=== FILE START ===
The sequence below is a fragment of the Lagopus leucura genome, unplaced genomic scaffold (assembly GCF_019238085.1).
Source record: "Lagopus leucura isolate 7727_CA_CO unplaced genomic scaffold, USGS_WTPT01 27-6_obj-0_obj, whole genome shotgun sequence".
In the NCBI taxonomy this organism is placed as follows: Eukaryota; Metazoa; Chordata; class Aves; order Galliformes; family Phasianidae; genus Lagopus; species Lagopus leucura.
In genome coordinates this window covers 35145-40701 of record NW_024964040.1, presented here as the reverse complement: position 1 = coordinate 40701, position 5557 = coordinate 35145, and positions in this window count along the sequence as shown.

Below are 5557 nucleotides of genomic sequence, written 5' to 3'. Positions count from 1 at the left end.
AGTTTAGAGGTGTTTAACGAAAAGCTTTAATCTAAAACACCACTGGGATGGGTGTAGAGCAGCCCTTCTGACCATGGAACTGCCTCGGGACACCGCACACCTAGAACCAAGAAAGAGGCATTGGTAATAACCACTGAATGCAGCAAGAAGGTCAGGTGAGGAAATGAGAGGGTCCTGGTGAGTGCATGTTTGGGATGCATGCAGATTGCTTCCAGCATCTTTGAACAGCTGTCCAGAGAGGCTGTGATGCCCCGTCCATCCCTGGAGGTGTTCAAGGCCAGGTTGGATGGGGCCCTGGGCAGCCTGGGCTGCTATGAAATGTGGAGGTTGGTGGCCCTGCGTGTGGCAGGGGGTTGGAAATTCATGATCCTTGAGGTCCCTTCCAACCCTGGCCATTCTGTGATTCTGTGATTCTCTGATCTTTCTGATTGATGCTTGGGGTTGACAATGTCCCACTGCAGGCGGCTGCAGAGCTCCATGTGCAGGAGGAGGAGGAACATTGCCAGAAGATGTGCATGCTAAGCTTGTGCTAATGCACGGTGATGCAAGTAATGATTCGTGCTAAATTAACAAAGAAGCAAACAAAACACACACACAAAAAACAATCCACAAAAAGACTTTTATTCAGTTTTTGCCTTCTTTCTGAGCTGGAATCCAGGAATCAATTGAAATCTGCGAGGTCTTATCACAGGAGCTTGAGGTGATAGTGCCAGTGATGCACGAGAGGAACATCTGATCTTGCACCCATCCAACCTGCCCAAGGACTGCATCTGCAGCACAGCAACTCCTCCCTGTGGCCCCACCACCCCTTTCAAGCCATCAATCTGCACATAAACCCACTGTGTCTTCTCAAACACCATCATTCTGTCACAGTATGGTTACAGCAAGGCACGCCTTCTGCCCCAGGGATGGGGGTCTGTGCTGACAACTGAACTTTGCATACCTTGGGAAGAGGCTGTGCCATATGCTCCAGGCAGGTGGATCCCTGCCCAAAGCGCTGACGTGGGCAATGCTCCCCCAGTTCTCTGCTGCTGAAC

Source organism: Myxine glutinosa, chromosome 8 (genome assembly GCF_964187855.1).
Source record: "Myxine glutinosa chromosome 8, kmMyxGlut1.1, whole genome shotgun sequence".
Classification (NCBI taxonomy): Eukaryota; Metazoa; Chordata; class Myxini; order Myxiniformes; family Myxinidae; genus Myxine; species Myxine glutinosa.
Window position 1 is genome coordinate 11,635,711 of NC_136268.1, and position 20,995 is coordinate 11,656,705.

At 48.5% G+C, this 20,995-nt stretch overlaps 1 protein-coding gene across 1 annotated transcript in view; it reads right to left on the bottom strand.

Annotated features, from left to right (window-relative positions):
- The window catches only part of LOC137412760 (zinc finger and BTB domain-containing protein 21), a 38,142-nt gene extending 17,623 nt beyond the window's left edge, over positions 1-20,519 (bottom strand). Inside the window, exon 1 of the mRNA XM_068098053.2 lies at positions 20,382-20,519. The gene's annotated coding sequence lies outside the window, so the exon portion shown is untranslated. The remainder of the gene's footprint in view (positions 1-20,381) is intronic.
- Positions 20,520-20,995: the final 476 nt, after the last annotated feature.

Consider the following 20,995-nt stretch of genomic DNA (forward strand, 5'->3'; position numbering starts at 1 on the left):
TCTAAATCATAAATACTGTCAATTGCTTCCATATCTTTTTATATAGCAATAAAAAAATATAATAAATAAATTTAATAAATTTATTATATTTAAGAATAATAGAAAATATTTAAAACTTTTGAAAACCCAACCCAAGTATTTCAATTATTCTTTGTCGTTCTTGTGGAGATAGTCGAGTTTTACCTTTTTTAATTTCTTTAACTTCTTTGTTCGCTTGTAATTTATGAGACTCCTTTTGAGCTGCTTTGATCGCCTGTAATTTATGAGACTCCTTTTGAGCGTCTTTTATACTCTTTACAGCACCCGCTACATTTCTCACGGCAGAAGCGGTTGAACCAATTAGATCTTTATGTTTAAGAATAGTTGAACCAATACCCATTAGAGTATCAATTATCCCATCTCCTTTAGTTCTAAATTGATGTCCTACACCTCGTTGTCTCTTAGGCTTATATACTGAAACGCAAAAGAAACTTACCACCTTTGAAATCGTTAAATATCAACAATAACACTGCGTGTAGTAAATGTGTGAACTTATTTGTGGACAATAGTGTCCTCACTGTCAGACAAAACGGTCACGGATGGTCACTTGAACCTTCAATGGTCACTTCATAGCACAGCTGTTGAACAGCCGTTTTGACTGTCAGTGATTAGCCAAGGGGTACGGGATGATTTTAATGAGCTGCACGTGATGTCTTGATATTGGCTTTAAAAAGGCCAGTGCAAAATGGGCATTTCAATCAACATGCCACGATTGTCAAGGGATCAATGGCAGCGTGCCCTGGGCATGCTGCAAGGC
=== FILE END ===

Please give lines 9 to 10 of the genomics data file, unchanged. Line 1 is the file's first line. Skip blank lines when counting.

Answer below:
Classification (NCBI taxonomy): Eukaryota; Metazoa; Chordata; class Myxini; order Myxiniformes; family Myxinidae; genus Myxine; species Myxine glutinosa.
Window position 1 is genome coordinate 11,635,711 of NC_136268.1, and position 20,995 is coordinate 11,656,705.